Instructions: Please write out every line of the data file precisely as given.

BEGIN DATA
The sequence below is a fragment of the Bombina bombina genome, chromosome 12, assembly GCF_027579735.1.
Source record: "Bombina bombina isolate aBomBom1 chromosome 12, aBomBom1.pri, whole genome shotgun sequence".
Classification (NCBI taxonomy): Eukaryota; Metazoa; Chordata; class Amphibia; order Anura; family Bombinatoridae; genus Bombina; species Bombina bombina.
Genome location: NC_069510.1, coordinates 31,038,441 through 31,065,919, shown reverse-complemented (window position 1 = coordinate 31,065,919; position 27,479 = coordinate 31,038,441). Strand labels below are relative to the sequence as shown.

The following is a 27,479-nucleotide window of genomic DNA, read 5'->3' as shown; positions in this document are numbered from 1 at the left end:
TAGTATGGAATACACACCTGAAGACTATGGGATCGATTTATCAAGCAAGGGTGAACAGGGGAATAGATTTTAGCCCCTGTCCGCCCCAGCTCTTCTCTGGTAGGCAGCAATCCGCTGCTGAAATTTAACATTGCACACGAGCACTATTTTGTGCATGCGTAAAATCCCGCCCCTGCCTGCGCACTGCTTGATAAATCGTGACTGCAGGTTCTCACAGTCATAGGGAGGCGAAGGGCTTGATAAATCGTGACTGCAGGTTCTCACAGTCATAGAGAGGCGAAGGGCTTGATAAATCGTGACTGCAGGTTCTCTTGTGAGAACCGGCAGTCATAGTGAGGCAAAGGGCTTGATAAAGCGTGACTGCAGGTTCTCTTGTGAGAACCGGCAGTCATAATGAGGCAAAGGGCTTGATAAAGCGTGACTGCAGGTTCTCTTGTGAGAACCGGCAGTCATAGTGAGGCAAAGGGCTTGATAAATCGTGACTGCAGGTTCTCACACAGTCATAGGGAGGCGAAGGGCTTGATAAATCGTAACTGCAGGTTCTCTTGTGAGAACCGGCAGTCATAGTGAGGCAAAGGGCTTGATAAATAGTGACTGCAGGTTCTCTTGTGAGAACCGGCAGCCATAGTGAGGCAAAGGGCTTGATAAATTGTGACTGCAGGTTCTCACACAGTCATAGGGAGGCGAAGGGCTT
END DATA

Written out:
The sequence below is a fragment of the Bombina bombina genome, chromosome 12, assembly GCF_027579735.1.
Source record: "Bombina bombina isolate aBomBom1 chromosome 12, aBomBom1.pri, whole genome shotgun sequence".
Classification (NCBI taxonomy): Eukaryota; Metazoa; Chordata; class Amphibia; order Anura; family Bombinatoridae; genus Bombina; species Bombina bombina.
Genome location: NC_069510.1, coordinates 31,038,441 through 31,065,919, shown reverse-complemented (window position 1 = coordinate 31,065,919; position 27,479 = coordinate 31,038,441). Strand labels below are relative to the sequence as shown.

The following is a 27,479-nucleotide window of genomic DNA, read 5'->3' as shown; positions in this document are numbered from 1 at the left end:
TAGTATGGAATACACACCTGAAGACTATGGGATCGATTTATCAAGCAAGGGTGAACAGGGGAATAGATTTTAGCCCCTGTCCGCCCCAGCTCTTCTCTGGTAGGCAGCAATCCGCTGCTGAAATTTAACATTGCACACGAGCACTATTTTGTGCATGCGTAAAATCCCGCCCCTGCCTGCGCACTGCTTGATAAATCGTGACTGCAGGTTCTCACAGTCATAGGGAGGCGAAGGGCTTGATAAATCGTGACTGCAGGTTCTCACAGTCATAGAGAGGCGAAGGGCTTGATAAATCGTGACTGCAGGTTCTCTTGTGAGAACCGGCAGTCATAGTGAGGCAAAGGGCTTGATAAAGCGTGACTGCAGGTTCTCTTGTGAGAACCGGCAGTCATAATGAGGCAAAGGGCTTGATAAAGCGTGACTGCAGGTTCTCTTGTGAGAACCGGCAGTCATAGTGAGGCAAAGGGCTTGATAAATCGTGACTGCAGGTTCTCACACAGTCATAGGGAGGCGAAGGGCTTGATAAATCGTAACTGCAGGTTCTCTTGTGAGAACCGGCAGTCATAGTGAGGCAAAGGGCTTGATAAATAGTGACTGCAGGTTCTCTTGTGAGAACCGGCAGCCATAGTGAGGCAAAGGGCTTGATAAATTGTGACTGCAGGTTCTCACACAGTCATAGGGAGGCGAAGGGCTT